Farmers Seek Greater Purchasing Power for Costly Inputs

April 7, 2016 05:00 AM

No shiny pennies, saccharine promises, or gimmicks. U.S. farmers are searching for genuine input cost relief.

Against a backdrop of anemic commodity prices, producers are looking to cut the pain of high input costs, and the best medicine is not always local. Farmers Business Network (FBN) is allowing growers to go further up river to source ag chemicals, and the savings potential is drawing long looks.

Purchasing Power

In December 2015, FBN punched the green light on Input Procurement, enabling producers to buy certain inputs from a national supplier market, including directly from manufacturers. FBN members get access to input price transparency, an online national price sheet to check prices on a daily basis. The price sheet details the lowest prices on more than 150 different ag chemicals across the U.S. A grower points and picks from the FBN list, and goods arrive at the farm. Pared down, the system carves out substantial space for savings.

FBN also creates input analysis estimate reports. A producer lists chemicals needed and prices quoted or paid in the past; FBN crunches the numbers and finds out if the prices are market-competitive.

“It’s very easy,” says Charles Baron, vice president of product at FBN. “A grower calls or emails and tells us what they want. We’ll run a pricing analysis to identify market prices and potential savings. They can use it to work with their existing suppliers to get better prices. If they can’t get the prices they want, we can go get it and ship it to their farm or offer pick-up at the lowest price available. It’s quite a weapon for members to better manage costs.”

And what if prices go down in the interim between purchase and delivery? Members are guaranteed the lowest price available at initial purchase, but if prices drop prior to delivery, FBN honors the new low. Simply, there is a price ceiling, but no floor.

Producers are often in the dark on actual input market prices, and Input Procurement supplies traction for negotiations with dealers and retailers. A small farm in Illinois, Mississippi, or North Dakota gains instant access to national price competition.

Farmer Savings

Pat Duncanson grows corn and soybeans in Blue Earth County, Minn., and has already seen benefits from using Input Procurement. “I have used their price platform as another tool to make sure I’m an informed buyer,” he explains. FBN input price differences vary by item, says Duncanson, and the variance can be as high as several thousand dollars. The Minnesota producer needed a large quantity of a soybean premix for the 2016 season, but instead bought two generics through Input Procurement as separate products. The savings totaled $6,000, according to Duncanson, who’s also an advisor to FBN. “I want to stay local with some products for convenience and consultation, because my local retailer provides a valuable service,” he explains. “However, other chemicals are cash and carry, and I don’t need advice or fine-tuning. FBN has some really competitive pricing on those.”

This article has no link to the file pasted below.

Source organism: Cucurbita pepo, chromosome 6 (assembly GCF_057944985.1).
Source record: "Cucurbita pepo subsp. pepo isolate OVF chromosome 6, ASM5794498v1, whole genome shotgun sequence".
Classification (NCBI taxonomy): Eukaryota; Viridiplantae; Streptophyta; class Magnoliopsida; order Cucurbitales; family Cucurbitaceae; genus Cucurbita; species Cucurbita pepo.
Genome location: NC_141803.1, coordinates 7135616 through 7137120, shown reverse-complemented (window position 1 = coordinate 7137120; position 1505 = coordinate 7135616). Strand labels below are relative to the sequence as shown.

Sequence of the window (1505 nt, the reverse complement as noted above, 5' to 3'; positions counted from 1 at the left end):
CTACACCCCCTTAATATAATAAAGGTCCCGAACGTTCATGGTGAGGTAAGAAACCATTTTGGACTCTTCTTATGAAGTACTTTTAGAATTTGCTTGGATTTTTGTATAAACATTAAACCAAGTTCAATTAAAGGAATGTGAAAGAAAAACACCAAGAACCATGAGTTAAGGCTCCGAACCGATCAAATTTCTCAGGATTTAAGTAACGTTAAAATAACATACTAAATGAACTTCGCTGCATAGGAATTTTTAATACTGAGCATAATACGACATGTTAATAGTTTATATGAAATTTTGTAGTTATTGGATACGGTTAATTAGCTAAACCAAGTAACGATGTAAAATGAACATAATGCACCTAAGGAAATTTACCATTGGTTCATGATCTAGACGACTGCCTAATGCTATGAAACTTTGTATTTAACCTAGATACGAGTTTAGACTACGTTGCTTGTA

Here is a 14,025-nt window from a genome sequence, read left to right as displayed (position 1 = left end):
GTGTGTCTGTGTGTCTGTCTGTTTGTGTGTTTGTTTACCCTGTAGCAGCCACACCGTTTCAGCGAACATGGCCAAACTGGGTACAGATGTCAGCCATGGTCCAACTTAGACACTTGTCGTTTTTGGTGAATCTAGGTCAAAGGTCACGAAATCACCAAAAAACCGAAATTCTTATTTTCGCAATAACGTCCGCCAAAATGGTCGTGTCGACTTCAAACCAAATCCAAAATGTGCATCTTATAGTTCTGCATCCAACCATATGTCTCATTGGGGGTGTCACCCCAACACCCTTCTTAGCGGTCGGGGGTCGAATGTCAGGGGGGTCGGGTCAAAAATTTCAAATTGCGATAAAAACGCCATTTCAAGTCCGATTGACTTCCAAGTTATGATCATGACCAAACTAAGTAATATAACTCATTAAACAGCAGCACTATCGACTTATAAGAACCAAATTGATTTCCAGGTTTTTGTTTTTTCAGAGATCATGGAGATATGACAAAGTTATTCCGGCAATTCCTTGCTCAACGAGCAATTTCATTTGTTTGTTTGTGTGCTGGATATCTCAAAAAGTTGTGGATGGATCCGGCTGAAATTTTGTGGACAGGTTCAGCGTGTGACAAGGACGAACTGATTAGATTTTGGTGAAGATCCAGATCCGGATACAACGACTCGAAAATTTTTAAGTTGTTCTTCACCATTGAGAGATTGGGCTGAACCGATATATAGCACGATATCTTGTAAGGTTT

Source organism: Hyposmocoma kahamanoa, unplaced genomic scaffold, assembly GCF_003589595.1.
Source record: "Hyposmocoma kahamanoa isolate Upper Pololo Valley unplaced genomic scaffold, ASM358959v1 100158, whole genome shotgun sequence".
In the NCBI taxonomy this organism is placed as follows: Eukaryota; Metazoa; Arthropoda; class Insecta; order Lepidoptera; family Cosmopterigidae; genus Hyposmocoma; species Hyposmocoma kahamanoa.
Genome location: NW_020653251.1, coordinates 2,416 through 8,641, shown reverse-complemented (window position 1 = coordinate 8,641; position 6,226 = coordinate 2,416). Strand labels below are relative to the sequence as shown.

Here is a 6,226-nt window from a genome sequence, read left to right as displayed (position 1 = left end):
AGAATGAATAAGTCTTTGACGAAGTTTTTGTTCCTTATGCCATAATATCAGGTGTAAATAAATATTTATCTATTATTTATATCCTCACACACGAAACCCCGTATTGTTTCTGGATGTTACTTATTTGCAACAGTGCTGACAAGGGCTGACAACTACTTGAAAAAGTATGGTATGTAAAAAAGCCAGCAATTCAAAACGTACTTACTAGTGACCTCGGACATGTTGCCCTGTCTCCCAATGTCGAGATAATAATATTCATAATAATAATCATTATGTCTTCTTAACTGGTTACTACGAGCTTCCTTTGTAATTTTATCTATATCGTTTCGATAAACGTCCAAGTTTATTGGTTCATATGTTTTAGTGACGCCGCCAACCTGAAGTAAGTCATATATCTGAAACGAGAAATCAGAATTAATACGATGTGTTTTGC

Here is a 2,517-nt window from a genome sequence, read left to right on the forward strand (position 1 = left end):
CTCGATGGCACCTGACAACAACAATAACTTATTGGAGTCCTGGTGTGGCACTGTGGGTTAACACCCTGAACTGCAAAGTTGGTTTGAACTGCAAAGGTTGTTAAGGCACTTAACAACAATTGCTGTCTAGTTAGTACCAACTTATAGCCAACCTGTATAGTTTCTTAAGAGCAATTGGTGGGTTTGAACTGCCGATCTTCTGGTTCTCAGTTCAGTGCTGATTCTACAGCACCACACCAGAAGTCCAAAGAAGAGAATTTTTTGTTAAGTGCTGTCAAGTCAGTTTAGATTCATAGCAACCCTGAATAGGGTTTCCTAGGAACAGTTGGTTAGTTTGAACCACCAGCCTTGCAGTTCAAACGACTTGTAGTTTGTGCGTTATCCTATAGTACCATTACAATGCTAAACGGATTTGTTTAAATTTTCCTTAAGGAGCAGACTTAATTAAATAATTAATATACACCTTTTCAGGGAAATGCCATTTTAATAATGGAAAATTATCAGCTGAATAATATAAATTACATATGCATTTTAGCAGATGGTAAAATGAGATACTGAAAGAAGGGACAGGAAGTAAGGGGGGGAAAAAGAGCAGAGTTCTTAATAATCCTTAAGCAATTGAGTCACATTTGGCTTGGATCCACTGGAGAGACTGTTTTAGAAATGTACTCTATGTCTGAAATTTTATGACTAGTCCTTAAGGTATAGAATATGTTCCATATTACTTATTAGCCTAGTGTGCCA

Consolidation concerns weigh heavy for Ross Kuper, a corn and soybean producer in Mitchell County, Iowa. Consolidation of input manufacturers and ag retailers inevitably translates to diminished crop input sources, Kuper notes. “As an independent farmer, I lack the leverage needed to negotiate prices, especially since there are larger, but less input suppliers,” he says. “FBN pricing gains me leverage.”

Paper-thin margins are also a glaring issue for Kuper and he admits profits will be scarce in 2016. “Input Procurement can save me $24,000 in 2016, and that’s so important for my operation this year. FBN educated me on inputs that are the same chemistry as market products, but from a different company or generic source.”

Alongside Input Procurement, FBN recently expanded its Seed Finder platform with the addition of nitrogen efficiency. 

Seed Strategies

Seed Finder is loaded with seed performance profiles aggregated anonymously from member farms based on population, precipitation, planting date and many other response facets. With nitrogen efficiency, members view nitrogen analysis for every seed variety, and see how each seed responds to rotation or soil type. On a hybrid by hybrid basis, FBN shows yield by application rate of nitrogen. A member picks a particular seed and looks at nitrogen response for corn on corn; corn on soybeans; silty loam soil; fields with drainage; and a host of other variations. “Soon, FBN will be adding Seed Profitability analysis that instantly identifies each of your seeds actual price-to-yield for each field,” Baron adds.

FBN has analyzed more than 40 million acres of precision data and generated performance profiles on over 1,500 seeds. “Farmers create this data set and they can access it all – that’s the power of democratizing information. It’s all there for members at a yearly fee of $500. No acreage fees. If you share, you can access the analytics,” Baron says. “Input Procurement helps a grower out of the dark and provides a real source of savings and leverage.”

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Spell Check

Kearney, NE
4/7/2016 08:25 AM

  Machinery is an "input" too, and is an item that is vastly over priced. We have an opportunity to force the price of machinery down(despite "machinery Pete's pimping for the manufacturers). We need to simply stop buying any piece of machinery that isn't an absolute necessity-and most of them are not a necessity. We can break the manufacturers-if we try. Will we? Time will tell.


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